The biggest development in radio since the popularization of the FM band will begin next month, putting to the test a multibillion-dollar bet that millions of consumers will gladly spend $9.95 a month to hear what they want when they want to hear it without a barrage of commercials.
After years of anticipation and long technical delays, satellite radio will make its debut. Its proponents hope to build an in-the-car radio business on the same sort of consumer demands and frustrations that have made cable television a potent competitor to broadcast TV. Sirius Satellite Radio Inc. of New York is beginning quality tests this month, broadcasting 100 channels of music, entertainment, sports and news, 50 of them commercial-free. If all goes as planned, the fledgling satellite radio industry could present a potent challenge to the nation's 12,000 local radio stations.
"Our objective is to have every car equipped with a satellite radio," David Margoles, the company's chief executive said recently. "When you get used to commercial-free programming, you won't go back."
About two-thirds of the nation's households have cable television.
Satellite radio operators say they will need subscriptions from a small fraction of the nation's 200 million motor vehicles to make a successful business. That won't be easy. The car is not the home, and the dynamic of selling an entertainment subscription service in cars and trucks is unproven.
Furthermore, to make this work, a consumer will have to spend about $200 for a satellite receiver, which dealers would probably install, plus $9.95 a month for the service.
To get consumers hooked, Sirius and a second satellite company, XM Satellite Radio Inc. of Washington, will have to prove that the technology is all they say it is, a nationwide link to high-quality sound that will be clearly reliable in rain, snow, sleet, hail and tunnels.
Then they'll have to get exposure to consumers, which is why they have signed agreements with all major automakers to have satellite radios installed in new cars and sold in major electronics outlets such as Best Buy and Circuit City.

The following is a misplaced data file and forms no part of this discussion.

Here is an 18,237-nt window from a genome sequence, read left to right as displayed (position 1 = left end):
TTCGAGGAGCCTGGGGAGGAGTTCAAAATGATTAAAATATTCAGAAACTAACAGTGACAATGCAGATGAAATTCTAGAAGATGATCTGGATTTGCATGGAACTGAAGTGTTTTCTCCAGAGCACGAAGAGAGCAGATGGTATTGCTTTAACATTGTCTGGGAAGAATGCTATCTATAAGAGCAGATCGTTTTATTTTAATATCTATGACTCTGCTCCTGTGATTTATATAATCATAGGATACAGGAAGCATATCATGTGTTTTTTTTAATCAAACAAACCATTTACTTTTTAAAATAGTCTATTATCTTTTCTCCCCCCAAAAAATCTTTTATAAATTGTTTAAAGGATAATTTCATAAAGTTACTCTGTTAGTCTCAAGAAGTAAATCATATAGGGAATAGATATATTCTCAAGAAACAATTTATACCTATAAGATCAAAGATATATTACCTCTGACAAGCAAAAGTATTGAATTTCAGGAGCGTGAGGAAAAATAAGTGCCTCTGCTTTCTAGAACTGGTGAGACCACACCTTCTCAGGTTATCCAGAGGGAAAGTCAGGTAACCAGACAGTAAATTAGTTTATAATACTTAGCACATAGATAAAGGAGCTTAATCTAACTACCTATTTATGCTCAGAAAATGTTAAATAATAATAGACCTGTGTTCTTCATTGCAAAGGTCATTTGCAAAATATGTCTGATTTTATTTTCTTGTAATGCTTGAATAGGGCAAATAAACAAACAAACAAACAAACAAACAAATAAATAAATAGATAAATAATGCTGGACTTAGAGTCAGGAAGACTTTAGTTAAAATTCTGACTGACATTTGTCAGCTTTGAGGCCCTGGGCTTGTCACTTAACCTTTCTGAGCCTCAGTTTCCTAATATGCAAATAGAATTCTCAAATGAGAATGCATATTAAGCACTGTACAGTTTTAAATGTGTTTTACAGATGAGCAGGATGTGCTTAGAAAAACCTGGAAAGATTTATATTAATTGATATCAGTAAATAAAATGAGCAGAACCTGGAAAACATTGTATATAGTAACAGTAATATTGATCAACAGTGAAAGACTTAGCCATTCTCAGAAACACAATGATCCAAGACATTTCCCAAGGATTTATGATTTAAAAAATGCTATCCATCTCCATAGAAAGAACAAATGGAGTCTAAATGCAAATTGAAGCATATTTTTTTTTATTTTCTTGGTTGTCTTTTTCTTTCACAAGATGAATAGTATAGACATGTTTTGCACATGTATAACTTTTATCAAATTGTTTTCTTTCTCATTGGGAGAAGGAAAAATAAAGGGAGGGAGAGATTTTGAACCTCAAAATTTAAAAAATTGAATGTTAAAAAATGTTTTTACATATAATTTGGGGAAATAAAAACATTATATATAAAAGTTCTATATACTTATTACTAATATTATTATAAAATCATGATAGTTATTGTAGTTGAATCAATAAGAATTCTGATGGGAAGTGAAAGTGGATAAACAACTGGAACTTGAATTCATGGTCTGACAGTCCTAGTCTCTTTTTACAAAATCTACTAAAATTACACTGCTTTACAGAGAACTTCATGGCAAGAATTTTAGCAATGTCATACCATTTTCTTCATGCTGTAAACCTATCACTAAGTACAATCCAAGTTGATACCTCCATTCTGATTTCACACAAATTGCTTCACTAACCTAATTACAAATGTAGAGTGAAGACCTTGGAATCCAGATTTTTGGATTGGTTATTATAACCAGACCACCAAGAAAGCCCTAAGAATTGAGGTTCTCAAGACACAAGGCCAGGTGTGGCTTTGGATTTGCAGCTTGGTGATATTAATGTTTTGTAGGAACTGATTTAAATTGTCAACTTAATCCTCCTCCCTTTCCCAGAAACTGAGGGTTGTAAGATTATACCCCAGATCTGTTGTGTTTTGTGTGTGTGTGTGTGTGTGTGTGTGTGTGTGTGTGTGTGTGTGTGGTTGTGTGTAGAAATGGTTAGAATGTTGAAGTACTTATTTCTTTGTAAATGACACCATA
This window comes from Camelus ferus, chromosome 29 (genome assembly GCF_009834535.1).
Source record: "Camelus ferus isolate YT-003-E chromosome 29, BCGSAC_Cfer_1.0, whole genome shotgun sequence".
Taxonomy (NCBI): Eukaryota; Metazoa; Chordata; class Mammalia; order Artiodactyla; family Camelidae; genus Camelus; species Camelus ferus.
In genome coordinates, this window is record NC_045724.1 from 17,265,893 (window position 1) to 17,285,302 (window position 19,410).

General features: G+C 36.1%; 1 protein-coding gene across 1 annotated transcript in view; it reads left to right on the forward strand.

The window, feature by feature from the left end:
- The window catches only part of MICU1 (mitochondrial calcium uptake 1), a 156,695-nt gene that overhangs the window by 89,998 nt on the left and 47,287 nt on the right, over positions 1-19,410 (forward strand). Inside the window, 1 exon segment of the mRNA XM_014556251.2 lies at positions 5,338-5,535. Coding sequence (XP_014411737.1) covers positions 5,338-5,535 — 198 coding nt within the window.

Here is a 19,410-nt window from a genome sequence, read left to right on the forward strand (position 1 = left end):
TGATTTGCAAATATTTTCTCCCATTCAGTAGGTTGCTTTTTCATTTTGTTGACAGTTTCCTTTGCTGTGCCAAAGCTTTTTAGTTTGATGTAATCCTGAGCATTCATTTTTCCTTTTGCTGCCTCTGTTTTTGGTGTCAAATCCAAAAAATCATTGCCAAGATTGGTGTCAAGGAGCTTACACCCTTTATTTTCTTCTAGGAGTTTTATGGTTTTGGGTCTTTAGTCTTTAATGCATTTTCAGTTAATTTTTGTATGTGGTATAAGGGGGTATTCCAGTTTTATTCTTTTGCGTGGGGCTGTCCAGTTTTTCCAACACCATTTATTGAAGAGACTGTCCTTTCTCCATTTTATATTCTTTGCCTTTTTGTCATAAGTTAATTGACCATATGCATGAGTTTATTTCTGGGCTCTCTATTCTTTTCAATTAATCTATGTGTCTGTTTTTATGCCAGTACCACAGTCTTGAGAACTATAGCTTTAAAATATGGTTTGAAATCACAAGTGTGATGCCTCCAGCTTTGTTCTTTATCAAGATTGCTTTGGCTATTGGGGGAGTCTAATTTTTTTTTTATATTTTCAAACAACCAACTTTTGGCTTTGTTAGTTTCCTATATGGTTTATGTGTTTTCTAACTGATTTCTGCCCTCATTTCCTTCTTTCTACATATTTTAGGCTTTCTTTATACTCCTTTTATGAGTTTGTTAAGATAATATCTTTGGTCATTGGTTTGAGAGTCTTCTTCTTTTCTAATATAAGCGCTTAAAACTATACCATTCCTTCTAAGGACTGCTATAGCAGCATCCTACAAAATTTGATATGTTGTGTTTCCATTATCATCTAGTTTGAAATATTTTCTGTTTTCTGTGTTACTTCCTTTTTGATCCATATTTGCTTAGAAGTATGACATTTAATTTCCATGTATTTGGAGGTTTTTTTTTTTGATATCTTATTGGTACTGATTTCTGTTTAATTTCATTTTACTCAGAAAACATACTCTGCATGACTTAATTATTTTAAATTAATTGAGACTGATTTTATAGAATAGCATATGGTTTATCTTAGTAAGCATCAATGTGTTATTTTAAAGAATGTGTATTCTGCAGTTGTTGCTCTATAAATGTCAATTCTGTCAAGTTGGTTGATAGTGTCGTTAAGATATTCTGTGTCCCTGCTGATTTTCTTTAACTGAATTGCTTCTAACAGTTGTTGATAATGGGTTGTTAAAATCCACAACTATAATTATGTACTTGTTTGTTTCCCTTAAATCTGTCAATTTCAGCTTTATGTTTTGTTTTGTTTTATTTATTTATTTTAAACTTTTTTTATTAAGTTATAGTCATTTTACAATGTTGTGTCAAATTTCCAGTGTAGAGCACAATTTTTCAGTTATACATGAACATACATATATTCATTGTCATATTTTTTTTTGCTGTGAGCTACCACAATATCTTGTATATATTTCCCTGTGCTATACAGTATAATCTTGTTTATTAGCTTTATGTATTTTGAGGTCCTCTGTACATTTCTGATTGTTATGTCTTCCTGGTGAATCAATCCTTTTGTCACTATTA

As an inducement, they plan to offer consumers one year of free service much as computer manufacturers offer a year of free Internet service.
Sirius has launched three satellites and is preparing to begin broadcasts of 17 rock and hit music stations, five country, six rhythm and blues, six jazz, five Latin and three classical stations.
In addition, it will offer stations devoted to reggae, blues, New Age and dance music and Christian hits, all commercial-free. Information channels will include Bloomberg News Radio, CNBC, C-SPAN, BBC WorldService, NPR Talk and Public Radio International. The company will broadcast from studios in Rockefeller Center.
A wave of consolidations in the radio industry has raised debt levels of the biggest radio station owners, resulting in a big increase in the number of commercial minutes to pay off the debt. Some industry executives say the ads are angering listeners and creating a potential market for satellite radio.
"The clutter thing is an issue," said Paula Hambrick, president of Hambrick & Associates, a media buyer in Orland Park, Ill. "As advertisers, we have told stations we are less eager to do business with them because of clutter."
At the same time, radio has lost some of its format individuality, as proven popular formats designed to attract a broad audience replace less popular formats.
Detroit and Philadelphia, for instance, have lost their classical music stations.
The threat to broadcast radio is an issue of considerable debate. Radio's clear advantage is that it is free and receivers are cheap. But the overall audience for radio has flattened out.
Compact disc and tape players in cars have stymied radio growth, and satellite radio has the potential of drawing from listeners who have grown tired of commercial clutter and the lack of variety and originality in radio formats.
If satellite radio could attract 10 million subscribers (5 percent of the nation's motor vehicles), it could hurt stations that draw small audiences and heighten the intense ratings competition among broadcast stations.
Jimmy de Castro, a former Chicago radio executive and former chief executive officer of radio giant AMFM Inc. (now Clear Channel Communications Inc.), said satellite radio "will be a nice little business but not a big threat to broadcast radio. It'll be a nit, much like satellite television is to broadcast TV."
De Castro said commercial clutter will not be enough to make satellite radio "compelling." To do that, he said, Sirius or XM would have to hire talent that would make them distinctive, "like paying [radio talk show host] Howard Stern $25 million. Commercial clutter is not enough of a foundation," he said.